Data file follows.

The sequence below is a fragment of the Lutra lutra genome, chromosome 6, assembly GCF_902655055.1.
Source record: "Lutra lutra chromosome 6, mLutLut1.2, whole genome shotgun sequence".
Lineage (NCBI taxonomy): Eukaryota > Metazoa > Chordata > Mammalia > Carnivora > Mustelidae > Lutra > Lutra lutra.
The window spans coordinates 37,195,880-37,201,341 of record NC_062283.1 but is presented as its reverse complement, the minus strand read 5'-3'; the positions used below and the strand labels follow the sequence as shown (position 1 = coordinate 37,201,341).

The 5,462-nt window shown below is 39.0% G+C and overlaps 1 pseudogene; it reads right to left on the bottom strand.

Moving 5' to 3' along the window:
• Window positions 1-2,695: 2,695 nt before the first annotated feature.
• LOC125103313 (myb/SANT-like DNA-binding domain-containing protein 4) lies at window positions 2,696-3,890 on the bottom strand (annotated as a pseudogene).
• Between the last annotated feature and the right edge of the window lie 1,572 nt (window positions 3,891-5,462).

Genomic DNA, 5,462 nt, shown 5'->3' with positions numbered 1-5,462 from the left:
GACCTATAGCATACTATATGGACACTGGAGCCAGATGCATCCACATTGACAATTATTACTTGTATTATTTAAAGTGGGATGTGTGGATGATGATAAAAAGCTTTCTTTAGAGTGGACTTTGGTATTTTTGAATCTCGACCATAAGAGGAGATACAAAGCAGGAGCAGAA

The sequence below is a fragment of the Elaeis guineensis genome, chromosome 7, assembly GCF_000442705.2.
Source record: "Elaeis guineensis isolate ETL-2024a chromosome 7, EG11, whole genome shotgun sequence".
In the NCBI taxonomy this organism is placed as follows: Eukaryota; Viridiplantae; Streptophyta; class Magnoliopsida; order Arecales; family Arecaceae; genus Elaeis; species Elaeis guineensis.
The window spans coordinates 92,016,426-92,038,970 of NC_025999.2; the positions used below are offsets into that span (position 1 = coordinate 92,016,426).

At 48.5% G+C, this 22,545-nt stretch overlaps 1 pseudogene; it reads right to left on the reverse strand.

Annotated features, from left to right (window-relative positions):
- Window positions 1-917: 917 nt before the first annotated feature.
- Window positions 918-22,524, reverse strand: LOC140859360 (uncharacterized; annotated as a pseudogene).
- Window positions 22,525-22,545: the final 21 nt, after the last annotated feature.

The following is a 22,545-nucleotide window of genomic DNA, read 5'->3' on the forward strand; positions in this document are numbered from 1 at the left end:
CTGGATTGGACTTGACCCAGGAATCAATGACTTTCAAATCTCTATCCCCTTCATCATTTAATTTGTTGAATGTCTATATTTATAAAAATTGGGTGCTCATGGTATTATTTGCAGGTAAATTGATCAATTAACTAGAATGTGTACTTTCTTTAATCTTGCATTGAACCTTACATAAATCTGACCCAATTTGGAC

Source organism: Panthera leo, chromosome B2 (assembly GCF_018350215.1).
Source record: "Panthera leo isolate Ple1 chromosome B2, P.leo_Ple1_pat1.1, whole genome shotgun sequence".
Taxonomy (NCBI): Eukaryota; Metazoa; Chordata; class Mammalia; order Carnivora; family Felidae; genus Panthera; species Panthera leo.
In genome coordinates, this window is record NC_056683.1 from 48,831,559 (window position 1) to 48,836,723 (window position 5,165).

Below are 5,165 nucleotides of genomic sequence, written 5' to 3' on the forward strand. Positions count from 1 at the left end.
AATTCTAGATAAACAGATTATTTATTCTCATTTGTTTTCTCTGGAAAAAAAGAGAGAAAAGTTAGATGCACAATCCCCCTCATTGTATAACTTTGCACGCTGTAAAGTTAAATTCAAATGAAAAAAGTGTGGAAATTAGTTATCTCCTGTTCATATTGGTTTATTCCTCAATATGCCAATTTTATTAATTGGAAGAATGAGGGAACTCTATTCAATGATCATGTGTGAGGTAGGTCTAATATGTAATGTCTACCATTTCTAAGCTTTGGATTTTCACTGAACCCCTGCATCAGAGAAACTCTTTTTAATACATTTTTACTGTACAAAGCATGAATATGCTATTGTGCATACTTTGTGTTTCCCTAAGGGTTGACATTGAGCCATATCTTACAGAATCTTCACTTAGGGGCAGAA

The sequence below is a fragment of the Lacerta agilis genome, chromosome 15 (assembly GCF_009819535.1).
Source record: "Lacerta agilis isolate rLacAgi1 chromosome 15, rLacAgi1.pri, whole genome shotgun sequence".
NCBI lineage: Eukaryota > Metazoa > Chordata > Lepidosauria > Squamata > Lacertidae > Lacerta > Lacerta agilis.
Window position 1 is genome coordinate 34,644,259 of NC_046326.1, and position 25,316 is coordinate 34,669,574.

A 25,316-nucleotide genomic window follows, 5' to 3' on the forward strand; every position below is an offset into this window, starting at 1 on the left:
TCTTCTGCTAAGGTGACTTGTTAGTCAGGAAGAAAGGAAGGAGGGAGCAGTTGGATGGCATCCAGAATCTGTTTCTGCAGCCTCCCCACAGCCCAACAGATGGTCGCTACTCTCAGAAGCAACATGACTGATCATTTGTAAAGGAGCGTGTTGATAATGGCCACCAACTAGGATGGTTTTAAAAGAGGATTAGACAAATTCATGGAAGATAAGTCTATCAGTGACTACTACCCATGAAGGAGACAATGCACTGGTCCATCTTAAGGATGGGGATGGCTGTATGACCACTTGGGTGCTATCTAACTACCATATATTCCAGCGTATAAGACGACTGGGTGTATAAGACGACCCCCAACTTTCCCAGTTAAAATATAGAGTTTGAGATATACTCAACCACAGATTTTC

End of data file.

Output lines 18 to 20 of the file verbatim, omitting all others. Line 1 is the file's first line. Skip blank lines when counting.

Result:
- Window positions 1-917: 917 nt before the first annotated feature.
- Window positions 918-22,524, reverse strand: LOC140859360 (uncharacterized; annotated as a pseudogene).
- Window positions 22,525-22,545: the final 21 nt, after the last annotated feature.